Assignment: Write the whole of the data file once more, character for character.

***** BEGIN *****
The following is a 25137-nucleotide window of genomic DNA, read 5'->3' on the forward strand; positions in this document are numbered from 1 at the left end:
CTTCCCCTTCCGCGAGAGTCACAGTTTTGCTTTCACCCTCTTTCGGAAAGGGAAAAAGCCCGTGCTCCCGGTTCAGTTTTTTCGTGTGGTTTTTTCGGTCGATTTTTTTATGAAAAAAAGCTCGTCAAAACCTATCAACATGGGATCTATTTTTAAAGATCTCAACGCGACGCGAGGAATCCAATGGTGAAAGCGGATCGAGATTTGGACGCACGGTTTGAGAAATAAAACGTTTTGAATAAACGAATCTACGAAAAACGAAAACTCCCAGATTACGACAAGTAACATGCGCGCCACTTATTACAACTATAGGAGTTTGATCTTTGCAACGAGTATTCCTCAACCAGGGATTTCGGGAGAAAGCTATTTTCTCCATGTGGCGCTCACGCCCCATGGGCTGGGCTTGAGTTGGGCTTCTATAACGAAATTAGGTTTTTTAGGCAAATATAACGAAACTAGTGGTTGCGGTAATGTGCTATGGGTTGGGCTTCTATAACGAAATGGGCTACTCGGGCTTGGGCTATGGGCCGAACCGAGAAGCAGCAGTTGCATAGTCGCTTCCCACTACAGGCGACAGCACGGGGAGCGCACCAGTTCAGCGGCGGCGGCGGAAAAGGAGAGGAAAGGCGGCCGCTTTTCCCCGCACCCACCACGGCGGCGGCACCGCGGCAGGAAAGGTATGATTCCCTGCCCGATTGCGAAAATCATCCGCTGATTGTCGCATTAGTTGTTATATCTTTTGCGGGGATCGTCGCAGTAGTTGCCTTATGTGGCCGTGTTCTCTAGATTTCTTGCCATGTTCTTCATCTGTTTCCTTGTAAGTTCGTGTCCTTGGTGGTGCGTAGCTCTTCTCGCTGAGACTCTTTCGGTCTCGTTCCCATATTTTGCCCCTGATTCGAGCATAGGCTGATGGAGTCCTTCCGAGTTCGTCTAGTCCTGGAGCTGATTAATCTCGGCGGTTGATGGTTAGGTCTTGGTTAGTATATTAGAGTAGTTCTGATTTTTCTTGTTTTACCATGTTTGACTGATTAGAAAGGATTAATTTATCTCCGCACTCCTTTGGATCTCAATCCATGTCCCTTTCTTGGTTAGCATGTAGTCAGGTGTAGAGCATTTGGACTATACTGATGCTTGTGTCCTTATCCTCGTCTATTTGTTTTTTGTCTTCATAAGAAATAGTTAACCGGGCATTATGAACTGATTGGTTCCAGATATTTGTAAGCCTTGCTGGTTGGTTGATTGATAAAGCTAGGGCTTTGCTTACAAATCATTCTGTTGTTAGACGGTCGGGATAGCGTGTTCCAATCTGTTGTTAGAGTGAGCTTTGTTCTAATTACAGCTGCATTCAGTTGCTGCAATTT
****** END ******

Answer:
The following is a 25137-nucleotide window of genomic DNA, read 5'->3' on the forward strand; positions in this document are numbered from 1 at the left end:
CTTCCCCTTCCGCGAGAGTCACAGTTTTGCTTTCACCCTCTTTCGGAAAGGGAAAAAGCCCGTGCTCCCGGTTCAGTTTTTTCGTGTGGTTTTTTCGGTCGATTTTTTTATGAAAAAAAGCTCGTCAAAACCTATCAACATGGGATCTATTTTTAAAGATCTCAACGCGACGCGAGGAATCCAATGGTGAAAGCGGATCGAGATTTGGACGCACGGTTTGAGAAATAAAACGTTTTGAATAAACGAATCTACGAAAAACGAAAACTCCCAGATTACGACAAGTAACATGCGCGCCACTTATTACAACTATAGGAGTTTGATCTTTGCAACGAGTATTCCTCAACCAGGGATTTCGGGAGAAAGCTATTTTCTCCATGTGGCGCTCACGCCCCATGGGCTGGGCTTGAGTTGGGCTTCTATAACGAAATTAGGTTTTTTAGGCAAATATAACGAAACTAGTGGTTGCGGTAATGTGCTATGGGTTGGGCTTCTATAACGAAATGGGCTACTCGGGCTTGGGCTATGGGCCGAACCGAGAAGCAGCAGTTGCATAGTCGCTTCCCACTACAGGCGACAGCACGGGGAGCGCACCAGTTCAGCGGCGGCGGCGGAAAAGGAGAGGAAAGGCGGCCGCTTTTCCCCGCACCCACCACGGCGGCGGCACCGCGGCAGGAAAGGTATGATTCCCTGCCCGATTGCGAAAATCATCCGCTGATTGTCGCATTAGTTGTTATATCTTTTGCGGGGATCGTCGCAGTAGTTGCCTTATGTGGCCGTGTTCTCTAGATTTCTTGCCATGTTCTTCATCTGTTTCCTTGTAAGTTCGTGTCCTTGGTGGTGCGTAGCTCTTCTCGCTGAGACTCTTTCGGTCTCGTTCCCATATTTTGCCCCTGATTCGAGCATAGGCTGATGGAGTCCTTCCGAGTTCGTCTAGTCCTGGAGCTGATTAATCTCGGCGGTTGATGGTTAGGTCTTGGTTAGTATATTAGAGTAGTTCTGATTTTTCTTGTTTTACCATGTTTGACTGATTAGAAAGGATTAATTTATCTCCGCACTCCTTTGGATCTCAATCCATGTCCCTTTCTTGGTTAGCATGTAGTCAGGTGTAGAGCATTTGGACTATACTGATGCTTGTGTCCTTATCCTCGTCTATTTGTTTTTTGTCTTCATAAGAAATAGTTAACCGGGCATTATGAACTGATTGGTTCCAGATATTTGTAAGCCTTGCTGGTTGGTTGATTGATAAAGCTAGGGCTTTGCTTACAAATCATTCTGTTGTTAGACGGTCGGGATAGCGTGTTCCAATCTGTTGTTAGAGTGAGCTTTGTTCTAATTACAGCTGCATTCAGTTGCTGCAATTT